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Ocean State officials split on health care reform

The nation-wide debate over health care reform is also contentious in Rhode Island, where a 12.6 percent unemployment rate and an already-strained state budget make questions over health insurance a crucial subject for many elected officials.

Democrats Sen. Sheldon Whitehouse and Rep. Patrick Kennedy, have been vocal in their support of reform, while Governor Donald Carcieri '65 has expressed concerns about the cost to the state.

"Each day, 50 Rhode Islanders lose their insurance," Kennedy said in a statement to The Herald. "Without health care reform, our broken health insurance system will cost the Rhode Island economy as much as $680 million this year alone in lost productivity."
Whitehouse wrote an editorial in the Providence Journal in July, arguing for reform.

"Rhode Islanders have shared their stories with me about how the health-care system has failed them," Whitehouse wrote. "They're going without health insurance because it costs too much, or because they have a pre-existing condition and private insurance is out of reach. They're fighting to keep the coverage they have."

Both Kennedy and Whitehouse emphasized the importance of a plan with a public insurance option that could compete with private plans.

"A strong public option is an essential component to keeping costs down," Kennedy said in his statement. "A public option will increase competition in the market place, keep insurers honest, encourage innovation and improve quality and lower costs."

In a letter to Sen. Jack Reed, D-R.I, a member of the Senate Health, Education, Labor and Pensions Committee and a strong supporter of health care reform, Carcieri expressed doubts about the role of the Medicaid system in the future of health care.

"Federal Medicaid rules often limit the ability of the states to adapt to fiscal realities and the complex and changing needs of beneficiaries," he wrote. "It is difficult to deliver vital services to the beneficiaries and be fair to all taxpayers when the federal government denies us the flexibility to effectively structure and manage a program representing such a significant financial investment."

Carcieri also expressed doubts about the source of funding for the uninsured. While current proposed legislation provides some funding for covering the uninsured in "high need" states, including Rhode Island, Carcieri said he is concerned that full federal funding is not provided for a long enough period.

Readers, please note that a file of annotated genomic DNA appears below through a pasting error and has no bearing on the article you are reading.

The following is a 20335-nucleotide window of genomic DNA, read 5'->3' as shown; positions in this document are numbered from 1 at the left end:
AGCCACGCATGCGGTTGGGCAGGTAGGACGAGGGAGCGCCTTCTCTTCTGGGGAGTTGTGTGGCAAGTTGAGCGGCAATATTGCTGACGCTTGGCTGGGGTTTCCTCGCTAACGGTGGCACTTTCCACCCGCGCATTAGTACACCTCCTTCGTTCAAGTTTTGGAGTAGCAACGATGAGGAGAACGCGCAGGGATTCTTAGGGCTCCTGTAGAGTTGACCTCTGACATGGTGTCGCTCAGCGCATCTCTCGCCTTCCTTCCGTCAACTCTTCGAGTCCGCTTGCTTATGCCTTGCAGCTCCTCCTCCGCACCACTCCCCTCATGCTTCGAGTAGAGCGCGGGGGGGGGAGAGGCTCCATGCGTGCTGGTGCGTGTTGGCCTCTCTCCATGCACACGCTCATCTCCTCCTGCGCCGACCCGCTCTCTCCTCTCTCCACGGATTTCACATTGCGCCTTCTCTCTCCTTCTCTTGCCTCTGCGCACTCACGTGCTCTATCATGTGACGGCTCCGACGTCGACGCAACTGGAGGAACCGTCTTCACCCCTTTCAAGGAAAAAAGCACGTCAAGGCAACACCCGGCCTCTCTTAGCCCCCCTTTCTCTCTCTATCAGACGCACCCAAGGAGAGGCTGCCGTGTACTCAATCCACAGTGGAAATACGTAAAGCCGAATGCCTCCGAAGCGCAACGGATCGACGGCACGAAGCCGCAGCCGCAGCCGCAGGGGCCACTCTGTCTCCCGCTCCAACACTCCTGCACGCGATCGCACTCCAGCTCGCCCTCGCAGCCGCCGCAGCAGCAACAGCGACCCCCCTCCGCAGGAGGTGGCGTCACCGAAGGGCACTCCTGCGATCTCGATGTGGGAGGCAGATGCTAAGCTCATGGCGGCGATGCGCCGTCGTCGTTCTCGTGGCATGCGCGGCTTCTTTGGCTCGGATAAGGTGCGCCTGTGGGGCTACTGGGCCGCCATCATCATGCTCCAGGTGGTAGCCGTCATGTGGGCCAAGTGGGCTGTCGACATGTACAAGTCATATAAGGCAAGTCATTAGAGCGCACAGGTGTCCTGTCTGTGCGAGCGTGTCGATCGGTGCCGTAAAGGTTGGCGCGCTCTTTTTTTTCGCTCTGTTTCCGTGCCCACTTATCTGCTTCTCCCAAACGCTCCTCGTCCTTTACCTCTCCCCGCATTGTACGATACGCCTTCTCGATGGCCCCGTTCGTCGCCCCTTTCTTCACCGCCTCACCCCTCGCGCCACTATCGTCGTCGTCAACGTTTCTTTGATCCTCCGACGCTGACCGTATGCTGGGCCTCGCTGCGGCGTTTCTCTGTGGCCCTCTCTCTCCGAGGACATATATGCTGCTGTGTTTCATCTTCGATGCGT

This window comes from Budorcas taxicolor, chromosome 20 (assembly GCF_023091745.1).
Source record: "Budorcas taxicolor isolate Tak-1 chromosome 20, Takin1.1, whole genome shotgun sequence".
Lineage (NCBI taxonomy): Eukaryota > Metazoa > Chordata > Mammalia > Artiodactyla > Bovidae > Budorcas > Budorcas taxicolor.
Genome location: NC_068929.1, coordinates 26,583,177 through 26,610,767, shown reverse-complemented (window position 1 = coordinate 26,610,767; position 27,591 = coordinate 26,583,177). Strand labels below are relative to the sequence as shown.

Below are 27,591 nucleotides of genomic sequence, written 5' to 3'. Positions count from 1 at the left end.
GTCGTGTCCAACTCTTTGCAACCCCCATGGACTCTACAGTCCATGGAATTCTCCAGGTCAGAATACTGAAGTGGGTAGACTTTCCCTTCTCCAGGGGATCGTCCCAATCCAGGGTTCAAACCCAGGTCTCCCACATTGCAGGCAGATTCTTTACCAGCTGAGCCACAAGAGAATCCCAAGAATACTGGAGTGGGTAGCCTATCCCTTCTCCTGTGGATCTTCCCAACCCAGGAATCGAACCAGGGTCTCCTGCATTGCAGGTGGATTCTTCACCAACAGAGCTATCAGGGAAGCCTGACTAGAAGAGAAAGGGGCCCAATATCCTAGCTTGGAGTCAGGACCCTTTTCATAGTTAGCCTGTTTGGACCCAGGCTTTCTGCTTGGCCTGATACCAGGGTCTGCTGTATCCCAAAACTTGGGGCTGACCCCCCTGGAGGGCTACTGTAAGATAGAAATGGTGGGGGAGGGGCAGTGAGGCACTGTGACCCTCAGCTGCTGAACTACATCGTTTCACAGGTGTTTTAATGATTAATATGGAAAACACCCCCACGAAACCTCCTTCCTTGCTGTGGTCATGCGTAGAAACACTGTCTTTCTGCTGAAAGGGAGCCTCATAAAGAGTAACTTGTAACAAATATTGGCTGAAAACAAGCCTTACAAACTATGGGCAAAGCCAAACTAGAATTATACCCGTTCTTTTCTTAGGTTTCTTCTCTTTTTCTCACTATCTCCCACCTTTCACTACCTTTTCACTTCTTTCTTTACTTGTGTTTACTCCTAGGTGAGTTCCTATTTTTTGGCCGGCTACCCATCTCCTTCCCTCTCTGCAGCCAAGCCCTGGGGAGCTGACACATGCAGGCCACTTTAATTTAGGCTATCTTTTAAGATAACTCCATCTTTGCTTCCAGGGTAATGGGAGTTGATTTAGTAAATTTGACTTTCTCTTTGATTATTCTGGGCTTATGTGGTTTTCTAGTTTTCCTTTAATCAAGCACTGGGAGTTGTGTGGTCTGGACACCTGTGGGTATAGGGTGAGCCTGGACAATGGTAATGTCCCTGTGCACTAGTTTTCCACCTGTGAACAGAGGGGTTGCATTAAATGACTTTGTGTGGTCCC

Rhode Island Health Insurance Commissioner Christopher Koller echoed Carcieri's concerns.

"Most of the uninsured are low-income. They can't afford health insurance on their own and so they're going to need help buying the policy that they have," he said. "Although (the federal government) starts out saying that they'll pay for it, the bill will eventually be passed onto the states through Medicaid." 

Carcieri called the Medicaid program "expensive, provider-centered, inefficient, slow to innovate and, as such, ultimately unsustainable."

"For these reasons, the Medicaid program is hardly the best and by no means the most appropriate platform for expanding health coverage to tens of thousands of additional Rhode Islanders and millions of other Americans," he wrote. "The House legislation imposes burdens on state budgets and working Americans that are unacceptable."
In his statement to The Herald, Kennedy said that health care reform should actually save money for working Americans.

"Reform means lower costs for Rhode Island's vibrant health care sector that will save jobs and help taxpayers keep more of their paychecks in their pockets," Kennedy said in his statement. "This bill is not just about providing coverage to the nearly 50 million uninsured, or the 120,000 uninsured in RI. It's about systematically changing the way health insurance and health care delivery operate, so that the health care we each receive is high quality, affordable, and guaranteed to be there when it is needed."




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